GMCB reduces rate requests for individual and family plans for 2022 - Vermont Biz
Vermont Business Magazine The Green Mountain Care Board (GMCB) issued decisions Thursday requiring Blue Cross Blue Shield of Vermont (BCBSVT) and MVP Health Plan, Inc. (MVP) to lower the premiums they sought to charge individuals and families for health insurance in 2022. BCBSVT requested a 7.9% average annual rate increase for its plans, which it lowered to 5.0% based on the recommendations of the GMCB’s actuaries and then increased to 5.2% following the submission of Vermont hospitals’ 2022 budgets.
MVP requested a 17.0% average annual rate increase for its plans. Based on the submitted filings, there are 15,878 BCBSVT members and 15,371 MVP members enrolled in the plans affected by these filings. After a thorough review of the filings, the Board reduced BCBSVT’s proposed rates to 4.7% on average and reduced MVP's proposed rates to 12.7% on average.
These rate increases represent averages across different benefit plans with varying levels of cost sharing. The plan-level increases approved by the Board range from -9.9% to 7.2% for BCBSVT and 6.4% to 16.3% for MVP. Despite the approved increases, individuals who receive premium tax credits are, on average, estimated to see a decrease in premiums.
Most Vermonters in the individual market will receive federal subsidies to cover or offset the cost of the plans offered by Blue Cross and MVP. The American Rescue Plan Act (ARPA) expands eligibility for federal premium tax credits through 2022, making them available for the first time to individuals with incomes above 400% of the federal poverty level. ARPA also increases the amount of federal premium tax credits available to individuals through 2022 at lower income levels. These changes do not impact how individuals and families purchase health insurance. Starting October 15, 2021, Vermonters can use the Vermont Health Connect (link is external) (VHC) Plan Comparison Tool to compare health insurance plans for 2022. The Board strongly encourages Vermonters who purchase their own health insurance sign up through VHC to take advantage of the enhanced subsidies.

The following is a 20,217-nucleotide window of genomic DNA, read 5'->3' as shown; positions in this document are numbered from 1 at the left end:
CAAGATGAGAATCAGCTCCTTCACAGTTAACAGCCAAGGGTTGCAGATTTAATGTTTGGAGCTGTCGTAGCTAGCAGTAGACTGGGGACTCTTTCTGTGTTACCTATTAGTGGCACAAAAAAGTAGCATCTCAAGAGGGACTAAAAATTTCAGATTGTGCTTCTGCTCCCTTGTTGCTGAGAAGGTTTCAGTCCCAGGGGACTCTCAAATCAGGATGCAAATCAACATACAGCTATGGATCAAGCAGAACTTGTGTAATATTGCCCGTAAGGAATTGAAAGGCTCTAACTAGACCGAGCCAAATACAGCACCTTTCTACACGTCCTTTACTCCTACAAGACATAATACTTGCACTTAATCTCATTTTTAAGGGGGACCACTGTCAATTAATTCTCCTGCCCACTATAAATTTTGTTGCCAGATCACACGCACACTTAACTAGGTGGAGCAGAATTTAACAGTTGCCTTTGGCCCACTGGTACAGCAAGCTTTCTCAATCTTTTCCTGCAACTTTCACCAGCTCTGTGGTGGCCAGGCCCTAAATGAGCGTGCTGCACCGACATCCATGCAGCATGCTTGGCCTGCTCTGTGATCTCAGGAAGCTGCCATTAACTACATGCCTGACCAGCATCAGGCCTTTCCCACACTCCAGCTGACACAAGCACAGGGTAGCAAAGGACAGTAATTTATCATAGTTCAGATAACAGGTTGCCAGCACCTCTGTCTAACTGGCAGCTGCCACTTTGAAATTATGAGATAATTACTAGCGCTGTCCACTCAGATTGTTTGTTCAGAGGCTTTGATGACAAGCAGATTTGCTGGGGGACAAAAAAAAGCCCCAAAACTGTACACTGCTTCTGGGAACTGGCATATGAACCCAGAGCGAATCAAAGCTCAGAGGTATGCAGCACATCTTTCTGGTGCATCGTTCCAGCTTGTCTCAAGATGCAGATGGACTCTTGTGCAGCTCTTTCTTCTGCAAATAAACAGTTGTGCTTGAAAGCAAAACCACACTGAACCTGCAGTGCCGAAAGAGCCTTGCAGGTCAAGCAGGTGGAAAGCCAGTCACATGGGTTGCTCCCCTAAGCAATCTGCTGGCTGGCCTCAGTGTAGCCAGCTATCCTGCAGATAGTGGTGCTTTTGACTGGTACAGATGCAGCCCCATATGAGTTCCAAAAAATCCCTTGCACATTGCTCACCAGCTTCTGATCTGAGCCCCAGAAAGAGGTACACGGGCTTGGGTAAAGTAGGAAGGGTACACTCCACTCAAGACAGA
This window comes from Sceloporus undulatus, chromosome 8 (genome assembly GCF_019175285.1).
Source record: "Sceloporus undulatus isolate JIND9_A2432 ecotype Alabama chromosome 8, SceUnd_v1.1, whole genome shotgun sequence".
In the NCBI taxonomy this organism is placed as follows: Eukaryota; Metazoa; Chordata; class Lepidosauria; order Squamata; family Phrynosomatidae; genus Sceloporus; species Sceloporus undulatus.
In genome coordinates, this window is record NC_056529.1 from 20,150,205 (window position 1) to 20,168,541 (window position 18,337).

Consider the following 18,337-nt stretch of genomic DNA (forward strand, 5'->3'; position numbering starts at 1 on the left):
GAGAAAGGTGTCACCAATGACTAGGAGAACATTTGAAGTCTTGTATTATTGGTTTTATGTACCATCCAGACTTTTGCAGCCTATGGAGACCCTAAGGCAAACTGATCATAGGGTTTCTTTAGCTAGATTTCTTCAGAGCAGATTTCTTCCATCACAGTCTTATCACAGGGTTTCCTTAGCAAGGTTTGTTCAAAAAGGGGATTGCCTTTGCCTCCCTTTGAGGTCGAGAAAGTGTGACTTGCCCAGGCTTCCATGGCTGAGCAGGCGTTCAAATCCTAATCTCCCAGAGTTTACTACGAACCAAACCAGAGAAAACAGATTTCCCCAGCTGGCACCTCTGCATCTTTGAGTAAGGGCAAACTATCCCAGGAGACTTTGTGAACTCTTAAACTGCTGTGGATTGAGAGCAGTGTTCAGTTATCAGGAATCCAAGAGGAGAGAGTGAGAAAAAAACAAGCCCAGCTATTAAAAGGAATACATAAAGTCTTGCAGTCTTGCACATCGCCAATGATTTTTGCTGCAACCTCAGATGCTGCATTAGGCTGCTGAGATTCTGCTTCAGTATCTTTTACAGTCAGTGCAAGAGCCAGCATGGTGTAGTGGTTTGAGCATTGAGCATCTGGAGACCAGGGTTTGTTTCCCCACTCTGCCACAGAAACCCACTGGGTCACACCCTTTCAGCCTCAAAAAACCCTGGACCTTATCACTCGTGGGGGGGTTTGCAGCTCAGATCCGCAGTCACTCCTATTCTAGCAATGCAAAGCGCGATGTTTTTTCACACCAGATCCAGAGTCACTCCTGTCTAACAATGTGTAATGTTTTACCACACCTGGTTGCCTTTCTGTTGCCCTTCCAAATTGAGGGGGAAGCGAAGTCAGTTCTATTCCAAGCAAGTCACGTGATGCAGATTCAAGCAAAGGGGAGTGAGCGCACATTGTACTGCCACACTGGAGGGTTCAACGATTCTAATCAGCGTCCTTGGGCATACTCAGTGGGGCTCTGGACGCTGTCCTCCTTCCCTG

The filings reviewed by the Board this year were significantly impacted by the “unmerging” of the individual and small group health insurance markets for 2022, which was done to take advantage of the enhanced subsidies available to individuals under ARPA. Unmerging the markets had the effect of lowering small group premiums and increasing individual premiums compared to what they otherwise would have been, with the enhanced subsidies offsetting the increased premiums in the individual market.
The rate requests filed by the insurers on May 7, 2021 were subject to a 90-day analysis and review by the Board and its actuaries and by the Office of the Health Care Advocate (HCA) as an interested party to the filing. By law, the Board must consider whether a requested rate is affordable, promotes quality and access to care, and protects insurer solvency, taking into account the Vermont Department of Financial Regulation’s analysis and opinion regarding the impact the proposed rate will have on the insurer’s solvency and reserves. The GMCB held public hearings via Microsoft Teams on July 19, 2021 and July 21, 2021. The Board solicited public comment on the rates in writing, by phone, and virtually at the close of the hearings and in a separate public comment forum on July 22, 2021 from 4:00 to 6:00 pm. For questions about your health insurance or health care access, please contact Vermont Legal Aid’s Office of the Health Care Advocate at 1-800-917-7787.
Source: Montpelier, VT – The Green Mountain Care Board 8.5.2021